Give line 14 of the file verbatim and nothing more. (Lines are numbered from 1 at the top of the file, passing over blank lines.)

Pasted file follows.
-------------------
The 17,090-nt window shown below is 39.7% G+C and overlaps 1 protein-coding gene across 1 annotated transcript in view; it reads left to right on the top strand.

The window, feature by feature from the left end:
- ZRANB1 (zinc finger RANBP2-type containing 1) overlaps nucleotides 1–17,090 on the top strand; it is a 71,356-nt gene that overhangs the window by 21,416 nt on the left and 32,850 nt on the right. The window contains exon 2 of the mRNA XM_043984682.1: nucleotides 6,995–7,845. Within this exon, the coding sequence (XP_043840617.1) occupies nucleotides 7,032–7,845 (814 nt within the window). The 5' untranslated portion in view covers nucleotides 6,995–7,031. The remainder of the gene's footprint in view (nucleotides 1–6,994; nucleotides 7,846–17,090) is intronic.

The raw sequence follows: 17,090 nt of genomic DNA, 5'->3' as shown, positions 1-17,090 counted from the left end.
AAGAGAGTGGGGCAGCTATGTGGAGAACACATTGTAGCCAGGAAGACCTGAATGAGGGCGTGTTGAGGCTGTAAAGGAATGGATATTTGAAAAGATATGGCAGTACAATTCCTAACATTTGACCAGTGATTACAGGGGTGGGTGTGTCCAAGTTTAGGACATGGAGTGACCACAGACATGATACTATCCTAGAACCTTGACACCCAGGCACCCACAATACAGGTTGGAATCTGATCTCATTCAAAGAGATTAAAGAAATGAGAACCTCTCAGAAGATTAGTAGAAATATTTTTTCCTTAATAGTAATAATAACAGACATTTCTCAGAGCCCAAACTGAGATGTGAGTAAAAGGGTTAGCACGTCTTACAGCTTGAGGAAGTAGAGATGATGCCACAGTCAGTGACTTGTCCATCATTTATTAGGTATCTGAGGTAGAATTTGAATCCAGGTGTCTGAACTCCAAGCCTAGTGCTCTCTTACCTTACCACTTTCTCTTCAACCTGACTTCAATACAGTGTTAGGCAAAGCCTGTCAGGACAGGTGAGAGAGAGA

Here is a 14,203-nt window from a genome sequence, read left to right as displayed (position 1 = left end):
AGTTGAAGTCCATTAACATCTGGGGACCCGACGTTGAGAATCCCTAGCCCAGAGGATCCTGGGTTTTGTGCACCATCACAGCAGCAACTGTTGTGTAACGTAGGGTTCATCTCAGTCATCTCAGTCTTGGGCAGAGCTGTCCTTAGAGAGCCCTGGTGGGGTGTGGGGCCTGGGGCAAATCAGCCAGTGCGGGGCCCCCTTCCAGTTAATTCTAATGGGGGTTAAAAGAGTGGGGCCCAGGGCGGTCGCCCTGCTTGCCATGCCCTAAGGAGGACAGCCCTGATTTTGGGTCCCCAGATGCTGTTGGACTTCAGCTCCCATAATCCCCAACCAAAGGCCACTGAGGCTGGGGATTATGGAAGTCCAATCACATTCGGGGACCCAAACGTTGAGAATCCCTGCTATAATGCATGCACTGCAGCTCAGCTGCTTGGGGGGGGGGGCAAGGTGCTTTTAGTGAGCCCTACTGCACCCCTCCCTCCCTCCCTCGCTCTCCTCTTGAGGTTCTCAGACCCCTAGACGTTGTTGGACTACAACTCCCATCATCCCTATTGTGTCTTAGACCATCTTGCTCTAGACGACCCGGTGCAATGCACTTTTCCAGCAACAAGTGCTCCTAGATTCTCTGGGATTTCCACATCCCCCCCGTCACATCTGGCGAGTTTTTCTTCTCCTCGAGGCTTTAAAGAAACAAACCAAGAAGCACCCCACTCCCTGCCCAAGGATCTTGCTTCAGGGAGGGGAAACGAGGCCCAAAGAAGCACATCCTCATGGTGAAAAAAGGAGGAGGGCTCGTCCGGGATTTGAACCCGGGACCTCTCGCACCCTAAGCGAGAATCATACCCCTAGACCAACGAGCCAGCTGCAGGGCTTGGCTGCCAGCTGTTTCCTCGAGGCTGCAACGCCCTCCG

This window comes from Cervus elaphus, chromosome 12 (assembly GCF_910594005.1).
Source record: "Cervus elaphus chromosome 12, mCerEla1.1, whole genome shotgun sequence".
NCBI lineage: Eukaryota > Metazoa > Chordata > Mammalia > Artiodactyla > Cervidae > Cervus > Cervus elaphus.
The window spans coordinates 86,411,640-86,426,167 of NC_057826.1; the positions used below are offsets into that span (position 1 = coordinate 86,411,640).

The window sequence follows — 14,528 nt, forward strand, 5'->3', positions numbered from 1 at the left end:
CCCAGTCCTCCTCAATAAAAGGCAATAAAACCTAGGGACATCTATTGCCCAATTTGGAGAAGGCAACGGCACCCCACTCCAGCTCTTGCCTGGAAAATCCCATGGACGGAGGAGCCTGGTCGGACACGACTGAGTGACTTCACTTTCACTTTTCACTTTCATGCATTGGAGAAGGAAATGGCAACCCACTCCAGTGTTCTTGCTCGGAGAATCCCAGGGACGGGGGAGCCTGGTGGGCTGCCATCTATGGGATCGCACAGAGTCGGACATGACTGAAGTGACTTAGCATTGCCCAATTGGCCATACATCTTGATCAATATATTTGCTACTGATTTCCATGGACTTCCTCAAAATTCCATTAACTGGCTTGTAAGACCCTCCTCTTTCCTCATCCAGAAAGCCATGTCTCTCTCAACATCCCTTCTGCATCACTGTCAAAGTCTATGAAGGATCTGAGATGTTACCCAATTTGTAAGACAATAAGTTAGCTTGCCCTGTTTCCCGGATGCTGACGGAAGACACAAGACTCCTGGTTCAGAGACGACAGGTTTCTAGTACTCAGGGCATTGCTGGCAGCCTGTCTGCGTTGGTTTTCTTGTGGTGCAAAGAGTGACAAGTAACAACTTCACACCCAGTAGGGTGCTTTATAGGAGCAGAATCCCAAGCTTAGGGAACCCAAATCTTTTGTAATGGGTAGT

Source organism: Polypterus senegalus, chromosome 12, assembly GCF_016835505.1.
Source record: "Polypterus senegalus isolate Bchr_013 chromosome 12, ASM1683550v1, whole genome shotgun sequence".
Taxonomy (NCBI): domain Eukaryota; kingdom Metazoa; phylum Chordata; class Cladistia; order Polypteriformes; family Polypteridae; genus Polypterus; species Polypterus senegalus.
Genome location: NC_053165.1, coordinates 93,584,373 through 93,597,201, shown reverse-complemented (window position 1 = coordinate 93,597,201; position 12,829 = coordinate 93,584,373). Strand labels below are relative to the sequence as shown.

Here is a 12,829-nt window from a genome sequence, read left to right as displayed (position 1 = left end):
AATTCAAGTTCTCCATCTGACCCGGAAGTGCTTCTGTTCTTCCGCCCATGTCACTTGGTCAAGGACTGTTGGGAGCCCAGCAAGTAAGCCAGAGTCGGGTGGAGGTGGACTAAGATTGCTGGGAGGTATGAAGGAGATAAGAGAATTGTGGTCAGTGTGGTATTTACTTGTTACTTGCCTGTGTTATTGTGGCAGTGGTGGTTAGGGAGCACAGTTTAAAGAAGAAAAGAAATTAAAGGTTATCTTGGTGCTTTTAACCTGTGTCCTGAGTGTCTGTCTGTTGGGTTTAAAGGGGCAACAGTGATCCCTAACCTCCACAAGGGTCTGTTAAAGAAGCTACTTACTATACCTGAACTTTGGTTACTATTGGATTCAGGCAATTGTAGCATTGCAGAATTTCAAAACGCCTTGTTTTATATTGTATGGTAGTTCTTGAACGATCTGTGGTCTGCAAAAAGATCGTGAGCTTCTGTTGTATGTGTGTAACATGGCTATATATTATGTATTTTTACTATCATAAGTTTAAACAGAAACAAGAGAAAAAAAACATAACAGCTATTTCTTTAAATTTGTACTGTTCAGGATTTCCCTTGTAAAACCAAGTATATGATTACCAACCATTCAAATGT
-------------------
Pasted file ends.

Source organism: Polypterus senegalus, chromosome 12, assembly GCF_016835505.1.